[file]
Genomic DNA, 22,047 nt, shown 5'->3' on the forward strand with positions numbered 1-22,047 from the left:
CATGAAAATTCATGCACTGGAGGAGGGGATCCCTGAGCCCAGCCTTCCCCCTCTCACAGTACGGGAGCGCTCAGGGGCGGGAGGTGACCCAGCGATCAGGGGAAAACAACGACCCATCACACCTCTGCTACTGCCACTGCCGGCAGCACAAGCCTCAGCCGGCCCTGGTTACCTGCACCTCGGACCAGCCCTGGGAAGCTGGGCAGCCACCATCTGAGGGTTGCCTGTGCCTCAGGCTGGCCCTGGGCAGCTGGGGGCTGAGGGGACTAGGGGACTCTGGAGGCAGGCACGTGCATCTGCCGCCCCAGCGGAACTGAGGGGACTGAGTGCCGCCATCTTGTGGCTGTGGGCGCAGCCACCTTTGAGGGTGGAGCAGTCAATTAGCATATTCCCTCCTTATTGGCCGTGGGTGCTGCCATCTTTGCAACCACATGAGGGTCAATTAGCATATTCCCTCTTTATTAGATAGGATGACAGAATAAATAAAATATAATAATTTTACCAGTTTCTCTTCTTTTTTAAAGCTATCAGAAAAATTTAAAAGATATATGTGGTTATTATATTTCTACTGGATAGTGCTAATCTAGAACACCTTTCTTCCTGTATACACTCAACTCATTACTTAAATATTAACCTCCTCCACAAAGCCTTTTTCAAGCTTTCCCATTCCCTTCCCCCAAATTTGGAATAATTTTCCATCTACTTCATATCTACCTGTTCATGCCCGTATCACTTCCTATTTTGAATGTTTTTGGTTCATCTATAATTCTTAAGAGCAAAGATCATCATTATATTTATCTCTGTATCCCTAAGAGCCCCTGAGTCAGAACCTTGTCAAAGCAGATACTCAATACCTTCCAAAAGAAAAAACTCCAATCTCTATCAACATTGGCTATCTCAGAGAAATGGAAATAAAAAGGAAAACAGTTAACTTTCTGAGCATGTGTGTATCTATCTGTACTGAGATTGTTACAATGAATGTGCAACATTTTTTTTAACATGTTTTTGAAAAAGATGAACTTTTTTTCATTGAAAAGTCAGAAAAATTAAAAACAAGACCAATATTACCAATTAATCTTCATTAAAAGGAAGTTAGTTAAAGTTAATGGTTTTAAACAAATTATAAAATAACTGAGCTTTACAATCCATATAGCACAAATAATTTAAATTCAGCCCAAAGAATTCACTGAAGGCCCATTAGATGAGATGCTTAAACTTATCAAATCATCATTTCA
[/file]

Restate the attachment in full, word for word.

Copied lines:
Genomic DNA, 22,047 nt, shown 5'->3' on the forward strand with positions numbered 1-22,047 from the left:
CATGAAAATTCATGCACTGGAGGAGGGGATCCCTGAGCCCAGCCTTCCCCCTCTCACAGTACGGGAGCGCTCAGGGGCGGGAGGTGACCCAGCGATCAGGGGAAAACAACGACCCATCACACCTCTGCTACTGCCACTGCCGGCAGCACAAGCCTCAGCCGGCCCTGGTTACCTGCACCTCGGACCAGCCCTGGGAAGCTGGGCAGCCACCATCTGAGGGTTGCCTGTGCCTCAGGCTGGCCCTGGGCAGCTGGGGGCTGAGGGGACTAGGGGACTCTGGAGGCAGGCACGTGCATCTGCCGCCCCAGCGGAACTGAGGGGACTGAGTGCCGCCATCTTGTGGCTGTGGGCGCAGCCACCTTTGAGGGTGGAGCAGTCAATTAGCATATTCCCTCCTTATTGGCCGTGGGTGCTGCCATCTTTGCAACCACATGAGGGTCAATTAGCATATTCCCTCTTTATTAGATAGGATGACAGAATAAATAAAATATAATAATTTTACCAGTTTCTCTTCTTTTTTAAAGCTATCAGAAAAATTTAAAAGATATATGTGGTTATTATATTTCTACTGGATAGTGCTAATCTAGAACACCTTTCTTCCTGTATACACTCAACTCATTACTTAAATATTAACCTCCTCCACAAAGCCTTTTTCAAGCTTTCCCATTCCCTTCCCCCAAATTTGGAATAATTTTCCATCTACTTCATATCTACCTGTTCATGCCCGTATCACTTCCTATTTTGAATGTTTTTGGTTCATCTATAATTCTTAAGAGCAAAGATCATCATTATATTTATCTCTGTATCCCTAAGAGCCCCTGAGTCAGAACCTTGTCAAAGCAGATACTCAATACCTTCCAAAAGAAAAAACTCCAATCTCTATCAACATTGGCTATCTCAGAGAAATGGAAATAAAAAGGAAAACAGTTAACTTTCTGAGCATGTGTGTATCTATCTGTACTGAGATTGTTACAATGAATGTGCAACATTTTTTTTAACATGTTTTTGAAAAAGATGAACTTTTTTTCATTGAAAAGTCAGAAAAATTAAAAACAAGACCAATATTACCAATTAATCTTCATTAAAAGGAAGTTAGTTAAAGTTAATGGTTTTAAACAAATTATAAAATAACTGAGCTTTACAATCCATATAGCACAAATAATTTAAATTCAGCCCAAAGAATTCACTGAAGGCCCATTAGATGAGATGCTTAAACTTATCAAATCATCATTTCA